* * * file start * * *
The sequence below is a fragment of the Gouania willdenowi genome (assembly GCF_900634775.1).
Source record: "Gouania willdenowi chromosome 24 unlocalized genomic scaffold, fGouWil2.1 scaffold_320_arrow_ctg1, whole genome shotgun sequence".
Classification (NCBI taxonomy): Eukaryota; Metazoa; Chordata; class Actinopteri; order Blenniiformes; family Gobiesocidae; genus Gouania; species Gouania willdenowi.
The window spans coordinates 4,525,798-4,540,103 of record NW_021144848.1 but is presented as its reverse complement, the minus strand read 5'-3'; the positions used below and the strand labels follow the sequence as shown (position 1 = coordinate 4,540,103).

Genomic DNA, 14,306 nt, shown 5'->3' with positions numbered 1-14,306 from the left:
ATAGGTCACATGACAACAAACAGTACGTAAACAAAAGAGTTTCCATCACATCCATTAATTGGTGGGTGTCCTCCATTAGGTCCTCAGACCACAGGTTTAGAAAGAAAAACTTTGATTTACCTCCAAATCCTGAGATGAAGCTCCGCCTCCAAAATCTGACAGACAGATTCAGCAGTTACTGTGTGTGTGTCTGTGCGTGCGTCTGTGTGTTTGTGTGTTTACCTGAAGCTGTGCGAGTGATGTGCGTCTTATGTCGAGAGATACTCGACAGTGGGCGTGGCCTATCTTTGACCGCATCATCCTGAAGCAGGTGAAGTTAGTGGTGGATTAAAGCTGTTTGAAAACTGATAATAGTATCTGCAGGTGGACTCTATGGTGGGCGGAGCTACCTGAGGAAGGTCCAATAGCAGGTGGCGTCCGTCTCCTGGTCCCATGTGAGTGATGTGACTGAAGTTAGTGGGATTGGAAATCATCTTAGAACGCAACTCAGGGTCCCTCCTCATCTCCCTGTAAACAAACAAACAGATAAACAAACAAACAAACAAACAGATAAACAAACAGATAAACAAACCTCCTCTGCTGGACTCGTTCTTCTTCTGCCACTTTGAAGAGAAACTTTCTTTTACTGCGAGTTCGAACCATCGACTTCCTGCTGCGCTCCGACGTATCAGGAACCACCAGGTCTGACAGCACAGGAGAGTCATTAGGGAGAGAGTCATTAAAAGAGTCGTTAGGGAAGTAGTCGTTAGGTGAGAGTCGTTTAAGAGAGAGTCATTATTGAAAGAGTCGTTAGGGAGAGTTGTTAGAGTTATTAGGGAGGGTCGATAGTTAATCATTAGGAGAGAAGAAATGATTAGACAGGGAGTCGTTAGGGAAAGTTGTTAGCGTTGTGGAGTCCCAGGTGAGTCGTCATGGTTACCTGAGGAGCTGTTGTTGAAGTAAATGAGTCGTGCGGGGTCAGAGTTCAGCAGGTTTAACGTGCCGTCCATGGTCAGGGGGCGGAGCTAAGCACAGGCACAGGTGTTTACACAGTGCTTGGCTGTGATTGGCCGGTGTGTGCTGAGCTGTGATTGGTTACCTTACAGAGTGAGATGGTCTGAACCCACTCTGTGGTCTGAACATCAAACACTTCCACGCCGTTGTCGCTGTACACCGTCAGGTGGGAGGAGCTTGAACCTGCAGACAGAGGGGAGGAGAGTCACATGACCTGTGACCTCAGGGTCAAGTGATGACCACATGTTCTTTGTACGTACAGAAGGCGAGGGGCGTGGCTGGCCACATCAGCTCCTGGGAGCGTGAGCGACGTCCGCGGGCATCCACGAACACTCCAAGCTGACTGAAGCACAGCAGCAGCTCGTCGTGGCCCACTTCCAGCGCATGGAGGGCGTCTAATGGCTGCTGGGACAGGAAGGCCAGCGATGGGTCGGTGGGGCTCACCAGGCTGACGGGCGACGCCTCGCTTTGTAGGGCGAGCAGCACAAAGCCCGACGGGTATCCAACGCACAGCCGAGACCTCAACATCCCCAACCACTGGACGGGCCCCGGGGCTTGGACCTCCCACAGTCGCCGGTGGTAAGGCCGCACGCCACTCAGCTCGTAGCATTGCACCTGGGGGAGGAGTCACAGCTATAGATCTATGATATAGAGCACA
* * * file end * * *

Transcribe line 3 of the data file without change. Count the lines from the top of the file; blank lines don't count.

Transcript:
Classification (NCBI taxonomy): Eukaryota; Metazoa; Chordata; class Actinopteri; order Blenniiformes; family Gobiesocidae; genus Gouania; species Gouania willdenowi.